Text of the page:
To his co-hander, ‘Martin Ingram’, the purpose was to get Hegarty close to McGuinness so as to gather intelligence which could be validated with other intelligence. The speed of Hegarty’s promotion surprised Ingram but he didn’t at that time suspect that there was another reason for that success other than what could be acomplished by a slow-witted tout and his inexperienced handler.

    Aside from his function of monitoring McGuinness, Hegarty’s new role as Derry’s quartermaster meant that he had information about the storage of imported of arms from Libya. Hegarty might have duly informed his handlers about those arms and the arms duly seized except that Martin Ingram never claimed that Hegarty ever told him about them. Instead, Martin Ingram said that personal circumstances meant that he was not involved when Hegarty was taken out of NI to a safe house.

    However, whether or not Hegarty revealed the location of the Libian arms cache isn’t the key issue. He was certainly the most likely suspect, being a suspected police informer (Ingram confirms that he had a long record of informing) with knowledge of the location, and that is what is key. In other words, he was a cert as the fall-guy.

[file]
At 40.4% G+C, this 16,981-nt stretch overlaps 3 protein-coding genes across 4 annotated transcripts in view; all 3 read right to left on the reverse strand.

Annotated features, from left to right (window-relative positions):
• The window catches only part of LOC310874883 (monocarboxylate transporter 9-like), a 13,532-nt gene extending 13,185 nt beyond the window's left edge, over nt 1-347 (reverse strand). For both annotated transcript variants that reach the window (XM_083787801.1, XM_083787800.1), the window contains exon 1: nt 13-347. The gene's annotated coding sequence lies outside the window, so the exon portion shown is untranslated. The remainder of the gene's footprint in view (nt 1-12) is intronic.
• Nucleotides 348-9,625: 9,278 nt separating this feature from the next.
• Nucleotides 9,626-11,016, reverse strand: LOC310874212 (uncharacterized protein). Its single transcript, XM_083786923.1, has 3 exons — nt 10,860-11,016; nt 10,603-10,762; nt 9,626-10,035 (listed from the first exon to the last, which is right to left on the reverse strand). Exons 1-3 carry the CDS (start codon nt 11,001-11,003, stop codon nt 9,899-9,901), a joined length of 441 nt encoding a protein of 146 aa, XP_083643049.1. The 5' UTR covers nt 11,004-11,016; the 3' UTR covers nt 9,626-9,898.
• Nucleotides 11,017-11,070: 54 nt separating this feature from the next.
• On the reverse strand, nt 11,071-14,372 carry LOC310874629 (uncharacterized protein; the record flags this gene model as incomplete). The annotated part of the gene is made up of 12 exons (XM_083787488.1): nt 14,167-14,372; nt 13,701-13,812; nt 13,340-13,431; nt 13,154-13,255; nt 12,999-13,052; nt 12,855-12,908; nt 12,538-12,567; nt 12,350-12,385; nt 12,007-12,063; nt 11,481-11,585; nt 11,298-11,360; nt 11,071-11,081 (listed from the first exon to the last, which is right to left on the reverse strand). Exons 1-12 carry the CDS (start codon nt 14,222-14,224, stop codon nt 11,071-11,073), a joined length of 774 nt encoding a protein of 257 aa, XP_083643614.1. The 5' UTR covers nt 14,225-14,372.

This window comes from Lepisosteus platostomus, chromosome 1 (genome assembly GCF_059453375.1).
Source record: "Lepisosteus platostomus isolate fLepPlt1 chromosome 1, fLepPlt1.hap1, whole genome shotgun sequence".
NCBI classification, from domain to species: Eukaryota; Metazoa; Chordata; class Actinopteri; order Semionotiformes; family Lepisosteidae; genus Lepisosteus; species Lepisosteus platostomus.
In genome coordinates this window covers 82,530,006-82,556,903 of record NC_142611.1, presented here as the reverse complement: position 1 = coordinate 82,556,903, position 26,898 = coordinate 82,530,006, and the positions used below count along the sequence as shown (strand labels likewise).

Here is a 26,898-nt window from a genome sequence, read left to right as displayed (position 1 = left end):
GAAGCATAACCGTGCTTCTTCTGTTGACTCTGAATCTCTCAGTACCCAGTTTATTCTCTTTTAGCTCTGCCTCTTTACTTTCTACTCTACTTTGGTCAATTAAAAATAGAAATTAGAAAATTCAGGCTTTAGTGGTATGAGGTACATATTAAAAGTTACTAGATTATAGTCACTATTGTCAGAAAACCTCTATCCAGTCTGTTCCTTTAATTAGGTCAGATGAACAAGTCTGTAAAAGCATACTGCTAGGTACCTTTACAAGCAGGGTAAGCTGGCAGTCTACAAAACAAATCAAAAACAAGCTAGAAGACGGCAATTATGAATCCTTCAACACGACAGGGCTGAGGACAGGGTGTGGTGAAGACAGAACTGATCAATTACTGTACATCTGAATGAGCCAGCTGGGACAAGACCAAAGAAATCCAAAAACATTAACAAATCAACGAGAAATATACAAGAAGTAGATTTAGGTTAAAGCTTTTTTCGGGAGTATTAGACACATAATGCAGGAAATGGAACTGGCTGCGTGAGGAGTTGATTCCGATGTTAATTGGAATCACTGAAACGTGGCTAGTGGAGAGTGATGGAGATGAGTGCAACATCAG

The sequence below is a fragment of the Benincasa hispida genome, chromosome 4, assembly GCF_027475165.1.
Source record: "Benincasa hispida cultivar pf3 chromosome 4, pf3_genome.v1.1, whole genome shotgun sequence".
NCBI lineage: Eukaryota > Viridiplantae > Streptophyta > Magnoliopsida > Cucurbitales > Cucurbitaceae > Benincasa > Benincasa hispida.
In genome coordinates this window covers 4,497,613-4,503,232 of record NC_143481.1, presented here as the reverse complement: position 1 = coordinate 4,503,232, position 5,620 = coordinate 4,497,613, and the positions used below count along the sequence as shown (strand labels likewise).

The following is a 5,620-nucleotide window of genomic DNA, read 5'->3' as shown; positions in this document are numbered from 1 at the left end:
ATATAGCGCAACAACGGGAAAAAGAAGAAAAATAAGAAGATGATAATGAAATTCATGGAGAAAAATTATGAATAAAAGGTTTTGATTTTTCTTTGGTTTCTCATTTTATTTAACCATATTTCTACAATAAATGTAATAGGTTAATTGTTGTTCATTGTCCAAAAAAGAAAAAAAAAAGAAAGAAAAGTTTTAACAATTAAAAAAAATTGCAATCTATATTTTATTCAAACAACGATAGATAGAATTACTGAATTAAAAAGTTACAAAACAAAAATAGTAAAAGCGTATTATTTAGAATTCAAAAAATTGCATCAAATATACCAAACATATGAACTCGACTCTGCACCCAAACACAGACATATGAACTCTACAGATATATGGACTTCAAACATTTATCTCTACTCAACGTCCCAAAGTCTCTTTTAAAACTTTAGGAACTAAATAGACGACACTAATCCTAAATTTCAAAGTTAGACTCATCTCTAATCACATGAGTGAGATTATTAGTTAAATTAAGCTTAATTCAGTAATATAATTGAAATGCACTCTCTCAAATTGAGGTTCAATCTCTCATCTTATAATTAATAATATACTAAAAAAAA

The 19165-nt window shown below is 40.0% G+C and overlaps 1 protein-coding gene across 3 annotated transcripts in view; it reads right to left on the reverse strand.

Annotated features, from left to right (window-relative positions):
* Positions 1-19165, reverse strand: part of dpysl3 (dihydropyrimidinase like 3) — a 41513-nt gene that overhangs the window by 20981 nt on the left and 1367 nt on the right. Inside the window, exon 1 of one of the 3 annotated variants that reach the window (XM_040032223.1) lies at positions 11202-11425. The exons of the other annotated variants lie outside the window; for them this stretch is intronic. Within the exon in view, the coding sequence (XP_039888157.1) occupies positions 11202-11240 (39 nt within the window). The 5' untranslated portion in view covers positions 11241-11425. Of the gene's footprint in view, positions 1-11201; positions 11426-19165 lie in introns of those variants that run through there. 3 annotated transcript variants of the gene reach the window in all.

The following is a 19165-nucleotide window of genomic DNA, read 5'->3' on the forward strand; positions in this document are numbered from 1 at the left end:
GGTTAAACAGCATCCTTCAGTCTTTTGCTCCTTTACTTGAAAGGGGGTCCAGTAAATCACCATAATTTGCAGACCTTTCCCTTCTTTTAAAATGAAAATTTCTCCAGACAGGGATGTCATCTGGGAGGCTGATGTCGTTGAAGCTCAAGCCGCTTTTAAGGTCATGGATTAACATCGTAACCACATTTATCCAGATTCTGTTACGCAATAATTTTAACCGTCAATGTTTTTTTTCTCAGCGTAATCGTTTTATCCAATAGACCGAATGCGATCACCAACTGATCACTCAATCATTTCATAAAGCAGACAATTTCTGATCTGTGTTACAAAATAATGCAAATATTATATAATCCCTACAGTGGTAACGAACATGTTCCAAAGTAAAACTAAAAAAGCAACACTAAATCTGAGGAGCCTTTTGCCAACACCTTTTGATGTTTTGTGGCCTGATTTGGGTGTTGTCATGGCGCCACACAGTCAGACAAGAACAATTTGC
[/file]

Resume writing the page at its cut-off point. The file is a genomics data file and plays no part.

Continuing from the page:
That could answer the question as to why Martin McGuinness would appoint a suspected police informer as quartermaster at a time when arms were being imported that were supposedly vital to the PIRA campaign: he appointed Hegarty for the purpose of betraying the arms. It also explains why McGuinness was so keen to have Hegarty murdered as an informer: he didn’t want him to figure out the real reason why McGuinness had promoted him up the PIRA ranks to quartermaster so rapidly.

    Hegarty was murdered by a British agent, Freddie Scappaticci, on the orders of Martin McGuinness, as the PIRA AC who authorised ISU ‘executions’. Here you have PIRA leadership, PIRA’s ISU, PIRA informers, and the security services all tangled up one bundle. Essentially, you have one tout using another tout to tout, and you have more touts murdering that tout as a tout on the orders of touts.

  • I wondered from the start of MMG’s entry into the presidential election how long it would take before the allegation that he was a UK agent would be resurrected. I’m surprised that it took so long but not surprised that it is Alias who brought it up.